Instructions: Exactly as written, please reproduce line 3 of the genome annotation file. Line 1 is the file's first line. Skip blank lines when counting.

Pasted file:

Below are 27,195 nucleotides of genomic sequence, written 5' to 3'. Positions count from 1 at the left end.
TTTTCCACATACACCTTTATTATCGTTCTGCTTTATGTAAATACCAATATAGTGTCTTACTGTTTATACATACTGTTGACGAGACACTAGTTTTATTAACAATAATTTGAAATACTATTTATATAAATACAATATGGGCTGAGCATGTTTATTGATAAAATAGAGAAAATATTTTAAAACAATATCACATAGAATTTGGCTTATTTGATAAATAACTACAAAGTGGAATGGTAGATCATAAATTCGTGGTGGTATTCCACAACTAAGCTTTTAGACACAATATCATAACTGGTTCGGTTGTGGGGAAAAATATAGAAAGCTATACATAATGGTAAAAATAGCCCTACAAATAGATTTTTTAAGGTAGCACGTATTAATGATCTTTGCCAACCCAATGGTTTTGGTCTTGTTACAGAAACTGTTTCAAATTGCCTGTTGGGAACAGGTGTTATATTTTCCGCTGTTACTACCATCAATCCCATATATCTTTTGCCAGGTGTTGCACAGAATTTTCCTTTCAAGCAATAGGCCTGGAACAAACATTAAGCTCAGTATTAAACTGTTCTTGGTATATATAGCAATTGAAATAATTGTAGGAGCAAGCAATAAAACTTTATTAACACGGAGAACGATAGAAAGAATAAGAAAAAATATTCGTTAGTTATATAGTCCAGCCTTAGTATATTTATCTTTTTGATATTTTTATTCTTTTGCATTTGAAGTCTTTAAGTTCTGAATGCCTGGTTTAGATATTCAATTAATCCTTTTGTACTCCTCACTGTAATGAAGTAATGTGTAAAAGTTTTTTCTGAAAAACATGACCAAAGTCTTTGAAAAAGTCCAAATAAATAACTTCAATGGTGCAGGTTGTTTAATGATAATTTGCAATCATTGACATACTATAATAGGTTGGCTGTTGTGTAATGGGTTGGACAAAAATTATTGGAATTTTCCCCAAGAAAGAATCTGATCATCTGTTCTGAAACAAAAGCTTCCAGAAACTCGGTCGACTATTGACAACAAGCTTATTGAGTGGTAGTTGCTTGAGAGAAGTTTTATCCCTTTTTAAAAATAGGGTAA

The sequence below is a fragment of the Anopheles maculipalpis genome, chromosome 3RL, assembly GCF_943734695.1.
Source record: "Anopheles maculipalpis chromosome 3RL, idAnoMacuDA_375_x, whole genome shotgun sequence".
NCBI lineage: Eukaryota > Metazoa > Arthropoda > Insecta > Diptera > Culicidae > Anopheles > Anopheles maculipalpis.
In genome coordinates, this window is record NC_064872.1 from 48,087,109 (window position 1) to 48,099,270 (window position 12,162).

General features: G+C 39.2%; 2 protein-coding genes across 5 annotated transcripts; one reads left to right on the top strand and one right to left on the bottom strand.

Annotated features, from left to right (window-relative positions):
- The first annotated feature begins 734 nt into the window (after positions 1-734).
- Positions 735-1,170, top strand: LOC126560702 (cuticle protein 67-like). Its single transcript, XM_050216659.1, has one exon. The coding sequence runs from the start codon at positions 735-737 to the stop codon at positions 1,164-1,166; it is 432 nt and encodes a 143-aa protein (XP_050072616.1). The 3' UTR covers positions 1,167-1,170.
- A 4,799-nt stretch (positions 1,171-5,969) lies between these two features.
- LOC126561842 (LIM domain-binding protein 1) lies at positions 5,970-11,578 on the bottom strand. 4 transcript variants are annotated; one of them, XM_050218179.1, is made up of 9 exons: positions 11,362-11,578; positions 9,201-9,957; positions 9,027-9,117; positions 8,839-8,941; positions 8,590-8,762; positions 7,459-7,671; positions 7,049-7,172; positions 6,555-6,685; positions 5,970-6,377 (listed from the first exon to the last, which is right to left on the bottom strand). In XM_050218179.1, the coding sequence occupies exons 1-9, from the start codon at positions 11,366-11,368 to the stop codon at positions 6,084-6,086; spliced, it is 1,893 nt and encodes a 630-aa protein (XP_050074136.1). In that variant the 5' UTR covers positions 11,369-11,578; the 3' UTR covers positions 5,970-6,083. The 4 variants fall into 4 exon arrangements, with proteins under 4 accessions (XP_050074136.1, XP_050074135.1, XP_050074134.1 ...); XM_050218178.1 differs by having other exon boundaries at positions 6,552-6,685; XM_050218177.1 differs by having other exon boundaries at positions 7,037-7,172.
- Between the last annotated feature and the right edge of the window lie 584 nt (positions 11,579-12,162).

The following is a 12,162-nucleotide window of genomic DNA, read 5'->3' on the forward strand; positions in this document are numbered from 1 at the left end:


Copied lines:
The sequence below is a fragment of the Anopheles maculipalpis genome, chromosome 3RL, assembly GCF_943734695.1.